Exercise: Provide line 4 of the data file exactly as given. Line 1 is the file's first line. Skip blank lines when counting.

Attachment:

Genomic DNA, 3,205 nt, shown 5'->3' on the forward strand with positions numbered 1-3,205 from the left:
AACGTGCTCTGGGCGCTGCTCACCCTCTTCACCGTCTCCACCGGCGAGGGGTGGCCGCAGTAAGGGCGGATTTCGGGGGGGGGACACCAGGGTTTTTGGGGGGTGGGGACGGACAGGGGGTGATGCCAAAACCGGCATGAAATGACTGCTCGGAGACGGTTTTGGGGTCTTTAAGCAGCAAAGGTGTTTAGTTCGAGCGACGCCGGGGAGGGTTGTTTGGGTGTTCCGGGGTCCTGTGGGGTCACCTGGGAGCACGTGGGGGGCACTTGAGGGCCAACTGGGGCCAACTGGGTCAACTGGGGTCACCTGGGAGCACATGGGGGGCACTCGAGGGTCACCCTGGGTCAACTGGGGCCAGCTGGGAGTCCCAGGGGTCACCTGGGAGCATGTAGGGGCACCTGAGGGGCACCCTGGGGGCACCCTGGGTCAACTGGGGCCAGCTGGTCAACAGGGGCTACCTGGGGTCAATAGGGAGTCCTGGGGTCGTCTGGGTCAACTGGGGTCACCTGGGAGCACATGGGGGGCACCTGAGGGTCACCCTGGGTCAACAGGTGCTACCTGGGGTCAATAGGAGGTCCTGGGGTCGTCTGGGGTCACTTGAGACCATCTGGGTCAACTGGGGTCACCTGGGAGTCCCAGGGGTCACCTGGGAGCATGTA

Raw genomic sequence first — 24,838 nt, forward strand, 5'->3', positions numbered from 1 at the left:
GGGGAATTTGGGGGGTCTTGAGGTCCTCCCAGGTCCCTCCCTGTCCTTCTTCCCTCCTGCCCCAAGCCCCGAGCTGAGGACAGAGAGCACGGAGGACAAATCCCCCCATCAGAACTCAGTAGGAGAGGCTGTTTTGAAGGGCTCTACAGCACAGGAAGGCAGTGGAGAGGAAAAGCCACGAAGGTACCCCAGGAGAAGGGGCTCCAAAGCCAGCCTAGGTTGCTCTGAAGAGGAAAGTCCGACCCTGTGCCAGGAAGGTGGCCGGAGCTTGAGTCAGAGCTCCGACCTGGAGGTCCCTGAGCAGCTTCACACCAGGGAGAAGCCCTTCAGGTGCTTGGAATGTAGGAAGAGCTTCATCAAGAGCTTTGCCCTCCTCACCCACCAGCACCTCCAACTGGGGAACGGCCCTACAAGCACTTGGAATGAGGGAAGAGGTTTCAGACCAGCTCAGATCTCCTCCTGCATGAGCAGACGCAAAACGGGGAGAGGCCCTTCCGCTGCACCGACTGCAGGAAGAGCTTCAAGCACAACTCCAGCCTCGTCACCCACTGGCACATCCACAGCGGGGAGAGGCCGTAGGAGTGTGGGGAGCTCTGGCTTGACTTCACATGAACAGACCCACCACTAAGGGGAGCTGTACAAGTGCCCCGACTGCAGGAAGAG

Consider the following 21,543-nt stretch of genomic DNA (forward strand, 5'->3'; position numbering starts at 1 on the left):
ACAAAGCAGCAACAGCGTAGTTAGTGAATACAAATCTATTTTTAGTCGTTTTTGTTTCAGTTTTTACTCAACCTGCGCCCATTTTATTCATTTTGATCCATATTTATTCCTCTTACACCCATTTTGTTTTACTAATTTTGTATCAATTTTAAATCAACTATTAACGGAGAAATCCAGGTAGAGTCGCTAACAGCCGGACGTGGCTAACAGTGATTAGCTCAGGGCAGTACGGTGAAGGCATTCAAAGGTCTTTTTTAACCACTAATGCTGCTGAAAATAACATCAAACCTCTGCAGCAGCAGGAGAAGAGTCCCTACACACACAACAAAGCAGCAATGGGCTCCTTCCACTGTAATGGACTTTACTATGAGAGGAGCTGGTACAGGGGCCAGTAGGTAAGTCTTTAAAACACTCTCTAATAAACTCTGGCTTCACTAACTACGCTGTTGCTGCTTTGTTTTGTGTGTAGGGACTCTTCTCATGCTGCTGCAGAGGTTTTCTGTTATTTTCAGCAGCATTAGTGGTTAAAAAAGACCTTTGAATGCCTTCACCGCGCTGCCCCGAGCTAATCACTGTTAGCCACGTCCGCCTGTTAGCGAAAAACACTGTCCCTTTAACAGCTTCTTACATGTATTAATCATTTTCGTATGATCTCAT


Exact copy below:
GGGGAATTTGGGGGGTCTTGAGGTCCTCCCAGGTCCCTCCCTGTCCTTCTTCCCTCCTGCCCCAAGCCCCGAGCTGAGGACAGAGAGCACGGAGGACAAATCCCCCCATCAGAACTCAGTAGGAGAGGCTGTTTTGAAGGGCTCTACAGCACAGGAAGGCAGTGGAGAGGAAAAGCCACGAAGGTACCCCAGGAGAAGGGGCTCCAAAGCCAGCCTAGGTTGCTCTGAAGAGGAAAGTCCGACCCTGTGCCAGGAAGGTGGCCGGAGCTTGAGTCAGAGCTCCGACCTGGAGGTCCCTGAGCAGCTTCACACCAGGGAGAAGCCCTTCAGGTGCTTGGAATGTAGGAAGAGCTTCATCAAGAGCTTTGCCCTCCTCACCCACCAGCACCTCCAACTGGGGAACGGCCCTACAAGCACTTGGAATGAGGGAAGAGGTTTCAGACCAGCTCAGATCTCCTCCTGCATGAGCAGACGCAAAACGGGGAGAGGCCCTTCCGCTGCACCGACTGCAGGAAGAGCTTCAAGCACAACTCCAGCCTCGTCACCCACTGGCACATCCACAGCGGGGAGAGGCCGTAGGAGTGTGGGGAGCTCTGGCTTGACTTCACATGAACAGACCCACCACTAAGGGGAGCTGTACAAGTGCCCCGACTGCAGGAAGAG